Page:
A nondescript building on a quiet street somewhere outside Philadelphia holds a secret stash of treasures that have been waiting patiently for more than a century for a permanent place to call home.
Carefully stacked on shelves, hanging on walls and spread out on tables in a large climate-controlled room are thousands of artifacts from the Revolutionary War. They will remain under wraps in their anonymous location until late 2015, when The Museum of the American Revolution opens in Philadelphia’s historic district.
“We’re still finding things,” curator Scott Stephenson said during a recent behind-the-scenes tour of the Colonial-era cache.
He recently found, as one example, five law books among the hundreds of storage boxes inscribed with the owner’s name: Patrick Henry. More digging unearthed estate and auction records verifying the books belonged to the Founding Father known for his “give me liberty or give me death” speech, and not someone with the same name.
“It’s not just inventorying; some of it literally is you find a piece and 6 months later, a year later, you find something else,” Stephenson said, “and you triangulate and boom — it’s one plus one equals seven.”
The collection was started by the Rev. W. Herbert Burk, an Episcopal minister and George Washington enthusiast who founded the Valley Forge Historical Society in the early 1900s. That group is the predecessor of the American Revolution Center, a nonprofit and non-partisan group working to raise $150 million to build the 110,000-square-foot museum.
The Oneida Indian Nation on Wednesday announced a $10 million gift to the museum in honor of Oneidas who fought alongside the Continental Army against British forces. The donation comes in response to a challenge from Philadelphia media magnate and American Revolution Center chairman H.F. “Gerry” Lenfest, who last month said if the museum can raise $40 million he will match it.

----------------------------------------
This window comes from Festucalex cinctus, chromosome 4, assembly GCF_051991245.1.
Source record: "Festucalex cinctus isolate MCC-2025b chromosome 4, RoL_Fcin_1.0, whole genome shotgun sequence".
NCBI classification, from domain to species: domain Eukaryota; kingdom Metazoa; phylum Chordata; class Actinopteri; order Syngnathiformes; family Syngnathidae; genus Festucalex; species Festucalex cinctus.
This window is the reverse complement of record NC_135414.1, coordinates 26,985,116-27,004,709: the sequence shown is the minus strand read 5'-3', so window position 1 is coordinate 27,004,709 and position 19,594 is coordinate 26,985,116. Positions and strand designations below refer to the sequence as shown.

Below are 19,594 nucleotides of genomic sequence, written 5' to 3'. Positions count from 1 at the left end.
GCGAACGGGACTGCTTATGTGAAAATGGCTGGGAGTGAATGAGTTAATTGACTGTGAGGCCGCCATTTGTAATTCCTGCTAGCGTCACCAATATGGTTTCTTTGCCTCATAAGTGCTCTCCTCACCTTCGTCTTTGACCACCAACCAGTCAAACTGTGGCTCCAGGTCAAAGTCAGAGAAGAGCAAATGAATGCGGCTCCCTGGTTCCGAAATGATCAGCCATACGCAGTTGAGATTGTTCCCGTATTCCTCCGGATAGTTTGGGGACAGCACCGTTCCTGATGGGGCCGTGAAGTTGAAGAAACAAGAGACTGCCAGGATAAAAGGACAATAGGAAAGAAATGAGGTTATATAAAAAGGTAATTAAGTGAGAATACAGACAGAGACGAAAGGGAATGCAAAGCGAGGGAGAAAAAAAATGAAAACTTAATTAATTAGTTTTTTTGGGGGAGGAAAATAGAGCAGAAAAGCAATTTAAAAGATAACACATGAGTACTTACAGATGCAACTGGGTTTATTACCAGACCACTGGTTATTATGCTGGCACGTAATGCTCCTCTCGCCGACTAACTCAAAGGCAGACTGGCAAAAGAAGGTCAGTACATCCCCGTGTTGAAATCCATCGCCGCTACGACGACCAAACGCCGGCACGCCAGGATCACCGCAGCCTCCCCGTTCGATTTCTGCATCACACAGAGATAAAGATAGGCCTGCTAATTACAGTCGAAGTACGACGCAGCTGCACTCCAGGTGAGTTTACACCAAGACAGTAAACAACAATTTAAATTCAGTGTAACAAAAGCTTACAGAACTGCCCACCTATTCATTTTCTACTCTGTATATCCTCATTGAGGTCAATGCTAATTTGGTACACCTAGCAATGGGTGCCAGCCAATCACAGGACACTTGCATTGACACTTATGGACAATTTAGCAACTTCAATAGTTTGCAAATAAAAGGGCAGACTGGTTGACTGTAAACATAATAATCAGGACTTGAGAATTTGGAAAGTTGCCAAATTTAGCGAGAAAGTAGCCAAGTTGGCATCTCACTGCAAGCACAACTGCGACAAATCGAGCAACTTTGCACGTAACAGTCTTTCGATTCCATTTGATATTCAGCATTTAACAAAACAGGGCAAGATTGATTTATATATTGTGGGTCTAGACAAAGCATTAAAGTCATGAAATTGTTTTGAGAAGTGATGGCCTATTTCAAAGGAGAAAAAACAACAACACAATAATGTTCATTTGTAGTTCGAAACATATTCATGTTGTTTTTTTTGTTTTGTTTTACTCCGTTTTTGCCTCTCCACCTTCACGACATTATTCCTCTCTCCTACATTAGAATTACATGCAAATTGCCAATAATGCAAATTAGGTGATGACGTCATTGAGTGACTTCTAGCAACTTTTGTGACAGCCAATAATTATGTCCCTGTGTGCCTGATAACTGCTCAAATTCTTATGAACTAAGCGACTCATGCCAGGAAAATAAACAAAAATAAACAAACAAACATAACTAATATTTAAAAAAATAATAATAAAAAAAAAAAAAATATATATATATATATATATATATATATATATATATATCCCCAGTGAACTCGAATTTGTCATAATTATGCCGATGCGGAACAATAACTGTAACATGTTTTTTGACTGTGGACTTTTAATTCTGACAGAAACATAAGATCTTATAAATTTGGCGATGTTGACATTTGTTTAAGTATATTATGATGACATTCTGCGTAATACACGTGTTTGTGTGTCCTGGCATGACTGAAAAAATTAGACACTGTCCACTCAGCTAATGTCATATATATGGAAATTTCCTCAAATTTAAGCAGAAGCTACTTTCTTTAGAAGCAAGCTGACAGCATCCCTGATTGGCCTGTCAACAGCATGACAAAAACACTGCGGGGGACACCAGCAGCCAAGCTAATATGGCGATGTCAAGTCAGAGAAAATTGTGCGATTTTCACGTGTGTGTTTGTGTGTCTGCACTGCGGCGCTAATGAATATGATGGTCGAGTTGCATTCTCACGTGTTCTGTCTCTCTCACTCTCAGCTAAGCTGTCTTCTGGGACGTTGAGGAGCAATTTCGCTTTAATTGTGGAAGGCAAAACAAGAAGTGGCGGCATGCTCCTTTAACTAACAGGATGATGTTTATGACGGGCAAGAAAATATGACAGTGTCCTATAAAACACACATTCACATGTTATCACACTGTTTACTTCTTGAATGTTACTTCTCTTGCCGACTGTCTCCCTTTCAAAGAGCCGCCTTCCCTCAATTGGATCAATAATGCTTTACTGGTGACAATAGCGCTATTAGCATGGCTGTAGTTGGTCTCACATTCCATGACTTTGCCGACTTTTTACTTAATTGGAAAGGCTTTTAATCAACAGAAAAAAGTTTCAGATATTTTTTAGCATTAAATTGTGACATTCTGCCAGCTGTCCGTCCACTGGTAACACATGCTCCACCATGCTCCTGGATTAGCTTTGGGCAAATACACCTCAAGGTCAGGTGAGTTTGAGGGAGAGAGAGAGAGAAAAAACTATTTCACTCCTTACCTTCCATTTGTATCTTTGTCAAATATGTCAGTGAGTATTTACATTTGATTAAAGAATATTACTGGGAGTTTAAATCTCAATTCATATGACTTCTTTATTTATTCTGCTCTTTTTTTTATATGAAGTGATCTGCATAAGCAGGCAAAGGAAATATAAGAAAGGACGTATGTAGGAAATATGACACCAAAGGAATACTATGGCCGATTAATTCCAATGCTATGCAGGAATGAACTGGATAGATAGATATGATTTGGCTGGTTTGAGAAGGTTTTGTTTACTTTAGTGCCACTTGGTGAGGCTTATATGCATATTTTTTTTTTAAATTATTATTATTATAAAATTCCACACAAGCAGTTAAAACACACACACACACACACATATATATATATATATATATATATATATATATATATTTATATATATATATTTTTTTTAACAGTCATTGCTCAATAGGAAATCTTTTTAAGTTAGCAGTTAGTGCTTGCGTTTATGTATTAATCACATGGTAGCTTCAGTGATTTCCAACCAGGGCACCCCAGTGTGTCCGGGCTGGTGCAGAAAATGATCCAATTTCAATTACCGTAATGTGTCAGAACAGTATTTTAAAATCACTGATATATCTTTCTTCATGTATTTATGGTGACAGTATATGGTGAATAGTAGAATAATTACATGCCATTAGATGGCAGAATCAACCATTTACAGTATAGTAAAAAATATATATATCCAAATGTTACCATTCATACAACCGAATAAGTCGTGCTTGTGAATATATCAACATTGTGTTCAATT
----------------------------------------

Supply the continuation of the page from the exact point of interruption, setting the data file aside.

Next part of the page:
Among the roughly 3,000 artifacts waiting in the wings include all manner of muskets and rifles, textiles, cups and canteens, art, books, periodicals and manuscripts.
The item that started the whole collection will be a highlight of the museum: Gen. George Washington’s sleeping and office tent. The 20-foot-long canvas marquee — a little like an outdoor Oval Office — was purchased in 1909 from Mary Custis Lee, Martha Washington’s great-great-granddaughter.
“The objects are the witnesses, the touchstones for stories about extraordinary people and circumstances that can be incredibly powerful,” Stephenson said. “There’s plenty of drama, plenty of things that resonate in our own lives, plenty of aspects that are completely foreign to the way we think or what we’ve experienced.”
Experts are currently developing how the exhibits will look. The idea is to make the Revolutionary period real and relatable to visitors, “not just looking at a bunch of, you know, old brown things on a wall,” Stephenson said.
“Although I do love those old brown things, absolutely,” he said with a laugh. “But you can’t just do a beautiful building and decorate it with objects. The era in which you could line up a bunch of tea cups on a shelf is just not with us anymore.”
After a contentious plan was nixed to build the museum at Valley Forge, about 20 miles outside Philadelphia, the American Revolution Center and the National Park Service made a land swap that kept Valley Forge National Park as-is and brought the museum to Philadelphia. Its future home located steps from the National Constitution Center, the Liberty Bell, Independence Hall and Carpenter’s Hall should benefit all the institutions through program collaborations and artifact exchanges, Stephenson said.
Gordon Wood, Pulitzer Prize-winning author and scholar of the American Revolution, said while Valley Forge is of especially keen interest to military buffs, the Revolution “infused into our culture everything we believe in: liberty, equality, constitutionalism, all our noblest ideals.”
“It should be in Philadelphia because that’s really where it all began,” Wood said. “It’s going to be more than the military history, that’s a limited view of the Revolution and it has to be seen in its broadest context.”